The RSPCA is investigating the deaths of two cats feared to be among a series of poisonings in a village near York.
As many as 15 cats could have been targeted, villagers believe.
The latest potential victims are Narla and Cash. They were found dead in the back garden of their owner Natasha Hardman’s home in Wilberfoss within 24 hours of one another, on Monday, 27 June.
Neither cat was injured, but they were drooling saliva, a sign they may have been poisoned.
Just over two weeks later on 13 July, Natasha discovered the cats’ mother, LuLu, walking in front of her home with a piece of meat covered in a blue powder.
She managed to grab it from the cat’s mouth.
Fortunately, the cat did not eat the substance, which is suspected to be rat poison, and she was unharmed.
But another of her offspring, Lily, was found dead in January this year in suspicious circumstances.
Four years ago, Natasha had another cat, George, whose death was also suspicious.
Other residents have reported their cats being found dead in the same area of the village, around Hawthorne Drive, Ings Road and John Bell Court.
Spike in fatalities
RSPCA inspector Beth Boyd said: “These incidents appear to have been going on for a long time, but there seems to have been a spike in them at the moment.
“These are young, healthy cats who are turning up dead in their own gardens – it is horrendous.
“Narla and Cash were both seen on the day they died and they were absolutely fine. There were no signs of any injuries to either, although they both had saliva around their mouths.
“LuLu came home carrying what looked like a piece of meat from a Sunday dinner. It was laced with a bright blue powder (see picture), but thankfully her owner managed to get it out of her mouth before she ate any.”
A cause of death for Narla and Cash has not been established as both cats were buried soon after they were found, while the identity of the blue powder has not been confirmed.
But the RSPCA is advising pet owners in the village to be vigilant and know the signs of a suspected poisoning.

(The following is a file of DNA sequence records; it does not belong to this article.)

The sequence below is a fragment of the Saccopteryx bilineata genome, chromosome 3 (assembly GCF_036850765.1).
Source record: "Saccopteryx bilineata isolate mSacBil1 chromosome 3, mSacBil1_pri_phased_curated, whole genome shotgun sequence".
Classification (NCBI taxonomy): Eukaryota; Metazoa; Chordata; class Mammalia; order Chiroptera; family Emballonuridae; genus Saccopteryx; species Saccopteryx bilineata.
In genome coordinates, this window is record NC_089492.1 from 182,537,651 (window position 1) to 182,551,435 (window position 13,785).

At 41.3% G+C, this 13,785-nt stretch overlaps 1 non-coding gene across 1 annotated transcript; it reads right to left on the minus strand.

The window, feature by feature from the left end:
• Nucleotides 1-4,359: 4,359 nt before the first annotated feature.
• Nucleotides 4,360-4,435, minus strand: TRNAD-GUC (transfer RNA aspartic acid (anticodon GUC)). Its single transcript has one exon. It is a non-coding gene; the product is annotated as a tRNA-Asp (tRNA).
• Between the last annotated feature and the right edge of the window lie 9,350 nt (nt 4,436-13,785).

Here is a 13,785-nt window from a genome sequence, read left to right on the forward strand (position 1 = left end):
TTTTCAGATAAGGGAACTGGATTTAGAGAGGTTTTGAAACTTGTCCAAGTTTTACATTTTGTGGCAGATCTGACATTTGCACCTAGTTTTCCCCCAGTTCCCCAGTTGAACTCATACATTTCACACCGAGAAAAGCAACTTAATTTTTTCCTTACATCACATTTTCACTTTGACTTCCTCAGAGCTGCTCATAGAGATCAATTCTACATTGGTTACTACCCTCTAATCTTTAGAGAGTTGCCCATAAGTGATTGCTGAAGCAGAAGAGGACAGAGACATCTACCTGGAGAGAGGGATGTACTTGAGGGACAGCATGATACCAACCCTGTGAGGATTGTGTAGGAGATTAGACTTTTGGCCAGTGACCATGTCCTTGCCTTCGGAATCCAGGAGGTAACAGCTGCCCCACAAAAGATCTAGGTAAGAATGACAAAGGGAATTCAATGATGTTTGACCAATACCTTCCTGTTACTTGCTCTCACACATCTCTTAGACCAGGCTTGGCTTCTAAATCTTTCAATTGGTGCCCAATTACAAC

Natasha said: “I found Narla and Cash in my back garden. Luckily I was coming out of the house when LuLu had the meat in her mouth. I got her inside and fed her lots of tuna as I was worried about the blue powder.
“She was okay, but it was heart-breaking for my daughter and two nieces, who live with me, to learn that the other three cats had died – they all had their own favourites.
“In the 11 years I have lived here around 15 cats have dropped dead without explanation.”
Inspector Boyd says residents told her of many other incidents of apparently healthy cats being found dead across a number of years.
“One neighbour says she has lost three cats in the last two years, one was never found and the other two turned up dead in her garden,” said the inspector.
“Another neighbour told me over the space of 20 years six of her cats had turned up dead and she recalled around 12 cats dying suspiciously in a two-week period about four years ago.
“It does appear that someone is targeting cats in this area of the village. A large number of healthy cats have turned up dead in their own gardens with no visible injuries.”
The RSPCA says it can be difficult to determine if cases of poisoning are accidental or deliberate.
But it is a legal requirement when using substances such as rat poison to ensure that the specific species of rodent is targeted and that poisons are kept away from pets and wildlife by, for example, being placed in a bait box.
Poisoning an animal deliberately is a criminal offence under the Animal Welfare Act 2006.
Signs of poisoning include vomiting, uncoordinated movements, seizures and breathing difficulties.
If you suspect your pet has been poisoned seek the help of a vet immediately and, if possible, take with you a sample of the suspected poison.
“We would remind people of the legalities of using poison and urge anyone with information about these incidents to come forward. We would also encourage people to try to keep their cats indoors and keep a close eye on them,” added the inspector.
Anyone with information is asked to call the RSPCA appeals line on 0300 123 8018.
To donate to the RSPCA visit the website or call the donation line on 0300 123 8181.